Bhubaneswar: Digital platforms are increasingly intertwining our lives, and protecting our personal data is essential. The frenzied pace at which technology has permeated our lives has increased our privacy risks, has made it essential for governments to put in place robust data protection policies. Recently, the Digital Personal Data Protection Bill (DPDP), a bill aimed at protecting our personal information was tabled in the Indian Parliament. Although the bill includes some promising provisions, it also carries some serious limitations.
A key strength of the DPDP Bill is its comprehensive framework for data protection. Among the provisions of the Bill are the definition of personal data, the rights of data subjects, and the establishment of a Data Protection Authority (DPA) to enforce the law. There are also provisions in the Bill regarding cross-border data transfers, data security, and notification of data breaches.
Its restriction on companies scraping social media data without consent is a notable feature. According to the Bill, firms can only access data that users have posted themselves, not data shared by third parties. The move ensures user consent and protects individual privacy. Additionally, the Bill limits the storage and processing of personal data beyond what users have explicitly consented to. By providing more control over their data, this provision seeks to address the intrusive practices of some companies.
Since India has drafted its first overarching Bill on data protection, comparisons with similar legislations, especially the EU’s General Data Protection Regulation (GDPR) are inevitable. It’s important to note here that the GDPR is an extraterritorial regulation with global reach, the DPDP Bill is designed to protect the personal data of Indian citizens and does not apply outside the county’s borders.
While the DPDP Bill aims to strike a balance between personal data usage and protection, it also has certain drawbacks that deserve serious consideration. The exemptions granted to companies regarding the withholding of personal data for law enforcement purposes are concerning. Even though the exemptions are intended to facilitate investigations, they must be carefully regulated to prevent misuse and infringement of citizens’ rights.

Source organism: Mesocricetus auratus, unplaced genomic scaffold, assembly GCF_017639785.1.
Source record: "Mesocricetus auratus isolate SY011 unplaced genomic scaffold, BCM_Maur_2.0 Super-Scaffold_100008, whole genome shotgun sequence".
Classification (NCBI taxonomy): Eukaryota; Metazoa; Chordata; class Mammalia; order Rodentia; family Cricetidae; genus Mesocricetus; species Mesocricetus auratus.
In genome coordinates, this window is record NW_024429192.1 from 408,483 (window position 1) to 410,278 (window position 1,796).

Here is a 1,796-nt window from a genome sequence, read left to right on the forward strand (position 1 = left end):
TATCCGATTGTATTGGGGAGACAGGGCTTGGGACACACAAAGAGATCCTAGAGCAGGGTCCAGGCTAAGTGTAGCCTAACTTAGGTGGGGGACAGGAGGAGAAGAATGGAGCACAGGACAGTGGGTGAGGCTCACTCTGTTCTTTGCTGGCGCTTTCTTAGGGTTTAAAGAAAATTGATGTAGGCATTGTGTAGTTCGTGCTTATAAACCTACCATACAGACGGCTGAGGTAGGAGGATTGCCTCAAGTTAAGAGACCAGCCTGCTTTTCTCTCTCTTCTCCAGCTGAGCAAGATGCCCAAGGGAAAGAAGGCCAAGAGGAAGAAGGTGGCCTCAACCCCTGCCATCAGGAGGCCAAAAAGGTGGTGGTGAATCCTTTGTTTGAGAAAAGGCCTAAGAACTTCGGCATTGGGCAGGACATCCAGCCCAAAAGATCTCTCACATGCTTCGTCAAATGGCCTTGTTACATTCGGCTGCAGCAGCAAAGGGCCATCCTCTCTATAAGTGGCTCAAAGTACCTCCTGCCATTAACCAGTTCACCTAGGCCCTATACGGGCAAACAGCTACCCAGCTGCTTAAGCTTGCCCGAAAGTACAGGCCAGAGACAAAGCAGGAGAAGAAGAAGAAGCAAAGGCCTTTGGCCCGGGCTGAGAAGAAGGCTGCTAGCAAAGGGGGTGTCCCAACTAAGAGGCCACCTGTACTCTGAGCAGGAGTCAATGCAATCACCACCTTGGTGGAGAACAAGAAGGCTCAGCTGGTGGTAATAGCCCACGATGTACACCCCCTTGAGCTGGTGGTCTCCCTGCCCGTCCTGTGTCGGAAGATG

Moreover, under Section 10 (1) of the Bill, the Government can ask for personal data of companies on broad clauses related to security and integrity or threat to electoral democracy, posing risks to data principals. The lack of a review mechanism or appeal process for tech firms, classified as “significant data fiduciaries” in the Bill, further raises transparency and accountability concerns.
It is also important to consider how data transfers are handled. This Bill moves away from the ‘whitelisting’ approach, in which eligible countries were specified for hosting Indian users’ data, to the ‘blacklisting’ approach. In response to this shift, the government has gained significant authority to restrict data transfers to specific nations in accordance with geopolitical equations. India’s diplomatic relations could be adversely affected by such a move, which could raise eyebrows among international leaders.
Moreover, the Bill’s provisions regarding the handling of complaints have been questioned. A lack of a dedicated grievance authority raises questions about the ability of the Data Protection Board to assess and gauge the impact of breaches in consent or misuse of personal information. Developing a robust complaint resolution mechanism is essential to ensuring that citizens are confident that their data is secure and that their grievances will be addressed appropriately.
Regarding safeguarding children’s data, the DPDP Bill takes a commendable step in acknowledging modern-day internet usage by youngsters. There are, however, ambiguities concerning the definition of “verifiably safe” data processing for children, which could harm young internet users.
Despite this, there are many areas in which the DPDP Bill could be improved. The bill, for example, does not provide data subjects with the right to port their personal data. This means that data subjects cannot easily transfer their data from one company to another. Furthermore, the Bill lacks a strong enforcement mechanism. Companies that violate the law are not subject to fines by the DPA.
A right to data portability should be included in the Bill. Having the right to move data from one company to another would increase competition and give consumers a greater sense of control over their data. The Bill should empower the DPA to impose fines on companies that violate the law. In this manner, companies would have a greater incentive to comply with the law. To protect the data of children, the bill should be amended to include additional safeguards. Since children are particularly susceptible to violations of their privacy, this is a very important issue.
The Bill’s limitations must be addressed by policymakers through active collaboration with experts, civil society, and citizens. By adopting a transparent and consultative approach, a more comprehensive and effective data protection law will be drafted that truly reflects the aspirations and needs of the Indian population.
A time for dialogue and deliberation has arrived, as we strive to achieve a harmonious balance between technological progress and the preservation of our fundamental rights. Only then we can truly say that the bill adequately protects our personal data and fosters a digital ecosystem that respects individual privacy and dignity.